Wednesday, September 9, 2020

On My Shelf: The Magic Ship, a book set in Maine with a historical backdrop

A big ship, summer breezes, and a world about to change.

I finally finished The Magic Ship by Sandra Paretti. I picked this one up time and again, and it didn’t grab me, but this summer it finally did. Maybe reading pandemic style helped as this book is also about lives disrupted and somewhat "quarantined" by a world-wide event, World War I.

It is a tale of summer romances (clean) that emerge when a German liner takes refuge in Bar Harbor during the height of the summer “cottagers’” season, August 1914.

Don’t expect huge fireworks or a scandalous mystery. This is a nice easy-reading story about an unexpected event in the life of a small harbor town and the new and unexpected relationships that change people’s lives. It also tells a story from Maine history that I didn’t know about, that is of the German ship Kronprinzessin Cecilie holing up on Maine’s coast until the authorities of Lloyd (the North German shipping company that owned it), government officials, and ship officials can figure out what to do about the ship, its passengers, and its cargo (loads of gold!). The passengers are off-loaded (many to their disappointment at not completing their journey in England or Europe as expected) and given passage via train back to New York as is the cargo, but some passengers choose to stay in Bar Harbor, as well as the crew, and that is where the story gets interesting as the lives of the crew intersect with the lives of the summer residents. In the backdrop is the ship, always the ship. Some of the characters are based on real crew members of the Cecilie. The rest are likely fictionalized, but they are believable character portrayals of wealthy socialites of that time. You can read more about the real story of the Cecilie here, here, and here, and its service to the United States military!


I read this earlier in the summer, and then this week I read in Down East Magazine, published in its October issue, a story about another cruise ship that just this summer tied up in Eastport, Maine's harbor to quarantine. It was fascinating the way the townspeople were intrigued by the ship and its occupants and tried to connect with them from a distance (pier to deck). Unlike in the Magic Ship, the crew was not allowed to disembark. I had not heard about this ship coming to rest in Eastport’s deep fishing harbor, right along its newly built pier, for a month, while awaiting orders about its next "safe" voyage. The story by Jaed Coffin definitely caught my attention. It's worth a read.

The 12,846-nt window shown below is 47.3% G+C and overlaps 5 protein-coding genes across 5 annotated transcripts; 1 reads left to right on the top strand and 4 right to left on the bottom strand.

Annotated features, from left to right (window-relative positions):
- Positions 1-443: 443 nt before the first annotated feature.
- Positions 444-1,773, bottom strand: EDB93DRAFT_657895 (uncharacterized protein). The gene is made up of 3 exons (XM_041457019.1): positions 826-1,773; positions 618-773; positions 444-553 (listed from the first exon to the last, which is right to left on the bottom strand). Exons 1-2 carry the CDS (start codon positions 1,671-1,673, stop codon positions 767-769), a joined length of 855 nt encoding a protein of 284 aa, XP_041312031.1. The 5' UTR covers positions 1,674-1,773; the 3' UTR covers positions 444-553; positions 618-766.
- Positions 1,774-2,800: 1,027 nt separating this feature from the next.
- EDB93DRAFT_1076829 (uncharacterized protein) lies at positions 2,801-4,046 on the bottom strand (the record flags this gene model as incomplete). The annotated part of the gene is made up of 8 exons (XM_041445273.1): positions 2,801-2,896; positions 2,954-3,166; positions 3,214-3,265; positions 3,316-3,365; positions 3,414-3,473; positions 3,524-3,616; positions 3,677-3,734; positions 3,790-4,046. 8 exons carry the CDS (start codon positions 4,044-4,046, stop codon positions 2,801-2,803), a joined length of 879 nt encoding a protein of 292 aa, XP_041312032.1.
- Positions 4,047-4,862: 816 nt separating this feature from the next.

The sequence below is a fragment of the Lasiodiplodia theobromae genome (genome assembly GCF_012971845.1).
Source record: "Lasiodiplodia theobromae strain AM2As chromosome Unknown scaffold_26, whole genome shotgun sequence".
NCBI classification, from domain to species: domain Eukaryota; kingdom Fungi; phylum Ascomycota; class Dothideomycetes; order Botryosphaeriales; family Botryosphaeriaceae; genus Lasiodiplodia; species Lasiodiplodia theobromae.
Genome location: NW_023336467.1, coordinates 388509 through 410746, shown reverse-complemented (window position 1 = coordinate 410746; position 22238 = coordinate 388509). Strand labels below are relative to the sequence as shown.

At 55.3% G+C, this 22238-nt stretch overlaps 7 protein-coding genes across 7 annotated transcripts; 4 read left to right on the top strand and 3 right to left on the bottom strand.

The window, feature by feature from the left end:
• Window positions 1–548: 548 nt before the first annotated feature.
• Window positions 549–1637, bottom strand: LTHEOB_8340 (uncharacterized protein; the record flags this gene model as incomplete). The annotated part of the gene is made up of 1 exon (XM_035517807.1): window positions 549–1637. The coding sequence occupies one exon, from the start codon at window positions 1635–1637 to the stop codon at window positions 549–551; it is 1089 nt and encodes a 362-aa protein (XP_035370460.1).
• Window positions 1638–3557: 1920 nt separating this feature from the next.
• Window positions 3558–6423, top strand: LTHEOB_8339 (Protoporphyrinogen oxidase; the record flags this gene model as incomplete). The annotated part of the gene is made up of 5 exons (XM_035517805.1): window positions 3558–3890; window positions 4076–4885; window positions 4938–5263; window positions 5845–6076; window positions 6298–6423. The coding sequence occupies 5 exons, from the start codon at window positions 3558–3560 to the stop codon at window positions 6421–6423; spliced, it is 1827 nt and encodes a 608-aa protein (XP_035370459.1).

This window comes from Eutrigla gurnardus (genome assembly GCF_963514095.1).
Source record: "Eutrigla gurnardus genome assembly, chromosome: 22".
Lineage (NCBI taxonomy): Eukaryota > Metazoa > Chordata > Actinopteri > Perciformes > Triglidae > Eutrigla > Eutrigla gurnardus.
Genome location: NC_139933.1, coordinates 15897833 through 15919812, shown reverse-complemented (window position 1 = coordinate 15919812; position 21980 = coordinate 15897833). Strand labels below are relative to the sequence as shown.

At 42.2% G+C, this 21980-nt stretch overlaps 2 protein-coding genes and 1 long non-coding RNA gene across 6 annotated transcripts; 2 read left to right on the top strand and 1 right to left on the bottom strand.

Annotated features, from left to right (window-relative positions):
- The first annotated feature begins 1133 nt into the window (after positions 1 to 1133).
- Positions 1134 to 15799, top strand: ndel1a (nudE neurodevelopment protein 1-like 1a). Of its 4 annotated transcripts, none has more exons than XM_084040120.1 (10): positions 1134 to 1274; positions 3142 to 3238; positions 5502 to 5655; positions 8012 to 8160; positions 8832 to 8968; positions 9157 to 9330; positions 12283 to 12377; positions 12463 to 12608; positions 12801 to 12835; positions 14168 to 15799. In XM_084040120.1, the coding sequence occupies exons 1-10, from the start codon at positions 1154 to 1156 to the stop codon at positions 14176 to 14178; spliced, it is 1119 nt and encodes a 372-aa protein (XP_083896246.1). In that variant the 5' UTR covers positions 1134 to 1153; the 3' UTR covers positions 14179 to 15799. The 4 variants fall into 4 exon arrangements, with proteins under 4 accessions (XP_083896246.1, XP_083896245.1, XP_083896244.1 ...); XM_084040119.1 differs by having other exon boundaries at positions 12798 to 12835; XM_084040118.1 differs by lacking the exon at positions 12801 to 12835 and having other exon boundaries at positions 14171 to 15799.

Maine has a fascinating history of coastal exploits; sometimes it takes an old book to make us aware of them. Don’t disregard older books, there are treasures waiting to be mined.


Also of note is that Sandra Paretti was not a Maine author, or even American, but a German authoress who wrote historical fiction and whose books were very popular in their day. Also Sandra Paretti is not her real name. The author bio in my copy of The Magic Ship says her seven novels had been translated into 11 languages (from German) and that she was a “number one bestselling woman novelist.” This was published in 1979 and listed as $10.95. The end page has a pencil inscription of $12.50, so apparently on the second-hand market, its value went up. 


While there is nothing truly magical about this book, and as it was written in the 1970s, it doesn’t have the same catchy themes and writing styles that contemporary authors and publishers use today, I thought it was an engaging read, especially because I am a sucker for old-style straight-forward real-time narratives (old school writing). Plus there's the fact that it is based on a historical event, right here in Maine in the summer.


The "magic" of reading this book is in catching the feel of a place and its people in a short moment in history, in an idyllic summer setting during the heady pre-World War days. In a word, it’s a little piece of historical summer magic.


On My Shelf: Monica Wood's Books Set in Maine

Books set in Maine By a Maine author

I love to read books that are set in Maine. Some are memoirs, some are fiction, and some are children's. Today I want to tell you about two I read by Maine-born and raised author, Monica Wood. One is her memoir and one is fiction.

The first is When We Were the Kennedys.
This title appealed to me because my family name is Kennedy (no, not those Kennedys). This is Monica's childhood memoir of growing up in Mexico, Maine, a mill town, but her name was not Kennedy.